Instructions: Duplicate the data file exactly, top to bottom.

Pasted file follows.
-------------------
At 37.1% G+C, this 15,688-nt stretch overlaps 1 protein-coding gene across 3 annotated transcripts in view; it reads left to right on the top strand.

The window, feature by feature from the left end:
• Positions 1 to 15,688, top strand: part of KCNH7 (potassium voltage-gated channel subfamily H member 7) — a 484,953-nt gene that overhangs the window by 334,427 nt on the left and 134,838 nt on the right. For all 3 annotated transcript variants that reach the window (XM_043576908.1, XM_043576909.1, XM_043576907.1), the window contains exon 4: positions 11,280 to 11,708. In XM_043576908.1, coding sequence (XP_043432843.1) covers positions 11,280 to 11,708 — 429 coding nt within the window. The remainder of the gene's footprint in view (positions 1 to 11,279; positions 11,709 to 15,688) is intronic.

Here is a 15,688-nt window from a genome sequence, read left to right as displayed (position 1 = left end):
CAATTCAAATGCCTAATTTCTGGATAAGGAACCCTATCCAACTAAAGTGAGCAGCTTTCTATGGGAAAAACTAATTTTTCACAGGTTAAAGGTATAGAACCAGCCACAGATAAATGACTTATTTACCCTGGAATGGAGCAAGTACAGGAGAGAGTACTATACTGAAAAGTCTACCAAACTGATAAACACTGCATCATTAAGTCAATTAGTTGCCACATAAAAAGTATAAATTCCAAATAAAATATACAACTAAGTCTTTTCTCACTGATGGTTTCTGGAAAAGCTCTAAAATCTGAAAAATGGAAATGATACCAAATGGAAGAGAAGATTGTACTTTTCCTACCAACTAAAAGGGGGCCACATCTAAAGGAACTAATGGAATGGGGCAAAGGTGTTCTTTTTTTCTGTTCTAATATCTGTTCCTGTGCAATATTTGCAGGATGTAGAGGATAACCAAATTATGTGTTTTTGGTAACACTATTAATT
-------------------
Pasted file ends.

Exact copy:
At 37.1% G+C, this 15,688-nt stretch overlaps 1 protein-coding gene across 3 annotated transcripts in view; it reads left to right on the top strand.

The window, feature by feature from the left end:
• Positions 1 to 15,688, top strand: part of KCNH7 (potassium voltage-gated channel subfamily H member 7) — a 484,953-nt gene that overhangs the window by 334,427 nt on the left and 134,838 nt on the right. For all 3 annotated transcript variants that reach the window (XM_043576908.1, XM_043576909.1, XM_043576907.1), the window contains exon 4: positions 11,280 to 11,708. In XM_043576908.1, coding sequence (XP_043432843.1) covers positions 11,280 to 11,708 — 429 coding nt within the window. The remainder of the gene's footprint in view (positions 1 to 11,279; positions 11,709 to 15,688) is intronic.

Here is a 15,688-nt window from a genome sequence, read left to right as displayed (position 1 = left end):
CAATTCAAATGCCTAATTTCTGGATAAGGAACCCTATCCAACTAAAGTGAGCAGCTTTCTATGGGAAAAACTAATTTTTCACAGGTTAAAGGTATAGAACCAGCCACAGATAAATGACTTATTTACCCTGGAATGGAGCAAGTACAGGAGAGAGTACTATACTGAAAAGTCTACCAAACTGATAAACACTGCATCATTAAGTCAATTAGTTGCCACATAAAAAGTATAAATTCCAAATAAAATATACAACTAAGTCTTTTCTCACTGATGGTTTCTGGAAAAGCTCTAAAATCTGAAAAATGGAAATGATACCAAATGGAAGAGAAGATTGTACTTTTCCTACCAACTAAAAGGGGGCCACATCTAAAGGAACTAATGGAATGGGGCAAAGGTGTTCTTTTTTTCTGTTCTAATATCTGTTCCTGTGCAATATTTGCAGGATGTAGAGGATAACCAAATTATGTGTTTTTGGTAACACTATTAATT